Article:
IntroductionThe nation of Belgium is renowned for its high level of economic prosperity and entrepreneurship, which encourages the extensive influx of private capital in and out of the country. Despite the Global Financial Crisis of 2008/2009, Belgium has been able to withstand significant economic downturns and be able to support its neighboring countries with respect to economic development, prosperity amongst its private sectors and the provision of continued trade options particularly throughout the European Union and across the English Channel to the United Kingdom (Lane, 2013). This paper will, in accordance with the nation’s relatively strong economic state, argue that Belgium needs to further improve and re-develop its public agenda should it be able to sustain further private growth and the appeal of its foreign investors. In supporting this thesis, this paper will expand on the trade, capital flows and migration prospects of Belgium.
Investment Opportunities of Belgium
When considering investment opportunities and strategies in Belgium, there are a number of different factors and requirements that need to be understood in order to preserve capital and to allow international businesses and investors to thrive and to continue to trade with Belgium companies and independents. With respect to trading opportunities, Belgium currently has a greater number of exports than it does imports and there seems to be a higher onus on the nation trading its own products outwards rather than accepting foreign products and attempting to trade in international businesses and companies. Investors need to be cognizant of the fact that Belgium is looking to rely on other nations to invest in rather than allowing international businesses to spread to its main cities and investment centers (Trading Economics, 2015). Millions of dollars of trade is being expanded outwards of Belgium and towards such nations as Germany, France, England and the Netherlands. Belgium products are becoming more prominent in these nations and also more expensive as Belgium restricts its rate of manufacturing and product disclosure in Brussels and other mainland trading centers. Another factor to consider is the balance of trade in Belgium, which also implies a shift towards outward trade rather than the acceptance of foreign businesses and investors (Lane, 2013).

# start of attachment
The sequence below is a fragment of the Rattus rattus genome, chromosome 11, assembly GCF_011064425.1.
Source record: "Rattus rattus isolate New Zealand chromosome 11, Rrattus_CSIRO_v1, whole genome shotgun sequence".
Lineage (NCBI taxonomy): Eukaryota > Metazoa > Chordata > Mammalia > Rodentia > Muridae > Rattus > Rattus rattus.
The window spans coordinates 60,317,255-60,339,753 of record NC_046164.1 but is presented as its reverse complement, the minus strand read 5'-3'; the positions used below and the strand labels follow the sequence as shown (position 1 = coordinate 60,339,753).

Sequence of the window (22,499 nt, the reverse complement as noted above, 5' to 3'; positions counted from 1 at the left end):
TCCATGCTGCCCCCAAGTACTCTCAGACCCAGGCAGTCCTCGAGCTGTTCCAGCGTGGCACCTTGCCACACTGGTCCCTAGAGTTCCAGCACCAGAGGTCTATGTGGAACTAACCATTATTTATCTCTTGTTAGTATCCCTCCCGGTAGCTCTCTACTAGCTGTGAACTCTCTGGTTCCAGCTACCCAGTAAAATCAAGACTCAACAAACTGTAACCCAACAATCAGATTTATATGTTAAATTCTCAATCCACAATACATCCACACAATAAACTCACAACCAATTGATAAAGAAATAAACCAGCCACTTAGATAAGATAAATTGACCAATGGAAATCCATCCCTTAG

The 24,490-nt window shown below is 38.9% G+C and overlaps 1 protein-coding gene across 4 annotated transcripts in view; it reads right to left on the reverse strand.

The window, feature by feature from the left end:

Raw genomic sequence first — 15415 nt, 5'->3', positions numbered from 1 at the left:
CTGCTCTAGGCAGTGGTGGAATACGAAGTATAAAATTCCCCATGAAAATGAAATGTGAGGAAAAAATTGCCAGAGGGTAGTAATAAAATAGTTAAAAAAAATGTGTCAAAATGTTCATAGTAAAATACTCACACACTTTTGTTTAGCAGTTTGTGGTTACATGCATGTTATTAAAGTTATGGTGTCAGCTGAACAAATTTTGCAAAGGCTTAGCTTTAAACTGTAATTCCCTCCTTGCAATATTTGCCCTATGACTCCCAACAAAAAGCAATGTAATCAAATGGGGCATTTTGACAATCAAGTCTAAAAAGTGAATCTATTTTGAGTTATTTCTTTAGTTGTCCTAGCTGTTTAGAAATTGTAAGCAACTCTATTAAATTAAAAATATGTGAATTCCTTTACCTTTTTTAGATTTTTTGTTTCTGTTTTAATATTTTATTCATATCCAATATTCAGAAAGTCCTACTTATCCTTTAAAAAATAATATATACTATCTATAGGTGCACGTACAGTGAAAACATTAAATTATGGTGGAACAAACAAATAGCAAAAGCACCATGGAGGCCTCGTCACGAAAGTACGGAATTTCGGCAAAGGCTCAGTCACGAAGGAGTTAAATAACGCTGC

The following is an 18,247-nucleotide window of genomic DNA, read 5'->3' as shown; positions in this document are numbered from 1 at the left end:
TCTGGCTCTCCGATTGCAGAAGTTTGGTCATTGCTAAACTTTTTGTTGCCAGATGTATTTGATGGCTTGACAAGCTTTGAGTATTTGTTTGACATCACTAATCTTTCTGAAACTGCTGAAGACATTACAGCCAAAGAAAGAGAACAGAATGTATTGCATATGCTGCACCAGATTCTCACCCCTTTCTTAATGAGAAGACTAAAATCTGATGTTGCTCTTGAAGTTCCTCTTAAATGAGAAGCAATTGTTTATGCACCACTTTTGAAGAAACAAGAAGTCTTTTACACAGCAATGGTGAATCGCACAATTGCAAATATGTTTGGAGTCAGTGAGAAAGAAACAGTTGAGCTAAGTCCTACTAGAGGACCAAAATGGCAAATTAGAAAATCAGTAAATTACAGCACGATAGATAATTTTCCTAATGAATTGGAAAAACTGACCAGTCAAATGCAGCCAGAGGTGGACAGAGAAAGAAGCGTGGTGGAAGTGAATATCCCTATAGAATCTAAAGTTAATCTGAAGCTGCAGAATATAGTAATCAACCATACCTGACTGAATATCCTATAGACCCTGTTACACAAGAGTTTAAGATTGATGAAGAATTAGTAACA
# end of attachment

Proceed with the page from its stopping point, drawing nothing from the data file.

Therefore, the numerous investment options of Belgium are alarming when considering that they are solely focused on private sectors rather than the local business and industrial prospects of Belgium, which are expansive yet unappealing.
The Capital Flows of Belgium
With respect to capital flows, Belgium’s capital flow has slightly decreased over the last five years but still remains strong at just over $2 Billion in capital flow for the current financial year. The highest that Belgium’s capital flow has been is $9 Billion and this was before the Global Financial Crisis and in the early 2000’s. Furthermore, Belgium’s capital flow is heavily reliant on private investment with up to 90% of its capital flow being provided by foreign private investors and deals that have been struck between foreign countries outside of Belgium. Migrations in Belgium also follow a similar trend and are focused on outward migration and dependency on other neighboring nations and their respective economics (Lane, 2013). There is a strong link between foreign investment and migration outside of Belgium.
Therefore, the strong economic and capital flow status of Belgium, despite some recent declines, supports further interest in its local economy and primarily, its expanding industrial and farming business, which with the right amount of government and corporate strategy, can boost the local economy and become a more attractive option to foreign and also local, national investors.
Strengths of Capital Flow and Migration in Belgium